United Campus Workers travel to Nashville to protest pay raise inequality
Published: Thursday, February 28, 2013
Updated: Friday, March 1, 2013 09:03
The United Campus Workers organization is going to Nashville Tuesday March 12 to address Tennessee legislators on the uneven distribution of the potential 1.5 percent raises to state employees in Governor Haslem’s 2013 budget proposal.
UCW is a union of people working with higher education faculty and staff to help make equality for all employees. The UCW came to Tech in the fall of 2010 when the campus began outsourcing a new custodial staff. UCW helps workers learn their rights and fights for a fair work environment for all employees. Since Nov. 2010 the organization has grown to 40 members on Tech campus. The UCW has over 1,300 total members on 14 different campuses throughout the University of Tennessee and Tennessee Board of Regents systems.
“We unite Tennessee’s higher education and faculty into a strong voice to address critical issues within the state,” Cassie Watters, UCW organizer, said.
The 1.5 percent raise for state workers will be distributed based on the employees’ job position and the department in which they work. In the Governor’s state address he stated his desire to steer away from cost of living raises, and instead emphasize a merit raise structure.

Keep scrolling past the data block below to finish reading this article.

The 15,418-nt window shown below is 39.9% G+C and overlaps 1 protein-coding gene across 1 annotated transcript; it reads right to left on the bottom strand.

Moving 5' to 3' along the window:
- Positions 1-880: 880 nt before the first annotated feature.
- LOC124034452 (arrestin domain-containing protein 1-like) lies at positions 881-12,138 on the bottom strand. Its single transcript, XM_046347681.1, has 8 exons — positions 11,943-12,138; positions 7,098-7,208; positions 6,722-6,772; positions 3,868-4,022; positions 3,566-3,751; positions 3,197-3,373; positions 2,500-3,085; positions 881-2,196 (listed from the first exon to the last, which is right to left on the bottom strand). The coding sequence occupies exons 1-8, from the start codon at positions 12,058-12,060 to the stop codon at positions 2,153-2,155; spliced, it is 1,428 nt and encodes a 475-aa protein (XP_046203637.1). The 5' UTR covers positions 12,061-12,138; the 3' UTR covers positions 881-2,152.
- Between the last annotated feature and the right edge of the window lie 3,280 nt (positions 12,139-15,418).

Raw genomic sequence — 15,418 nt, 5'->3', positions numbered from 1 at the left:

Workers, such as custodial staff will add a few cents to their paychecks. While UT administrators stand to earn millions in bonuses and in merit-based raises during the year, collectively
“You can’t call it a fair wage if some people increase 3 cents and others increase millions,” Michael Kuley, UCW member and research assistant for the water center at Tech, said. “You deserve raises for doing your job well throughout the year. The power for one person to subjectively refuse wages for whomever they deem unworthy isn’t far to the employee. The UCW would like equal distribution of the 1.5 percent raise budget to go to all employees of the university evenly.”
“Advocating and speaking out for voices that can’t be heard is important,” Andrew Smith, UCW member on campus and ten year professor at Tech, said. “Adjunct faculty will not be included in the state wide raises; however, they do teach multiple classes per semester averaging $1,800 per class.
Young teachers are working so hard but are not considered for the same benefits as the other employees.”
The UCW has collected data indicating that fair wages lead to better education in a community as well as more community involvement among residents.
“It’s going to be a struggle to see the changes we want made, but it doesn’t mean we’re going to stop,” Kuley said. “As long as it is being discussed we are still winning.”
A bus group from the UCW headquarters in Knoxville will be arriving at Tech Tuesday, March 12 to travel to Nashville to speak to their legislators on these issues. The trip is open to everyone.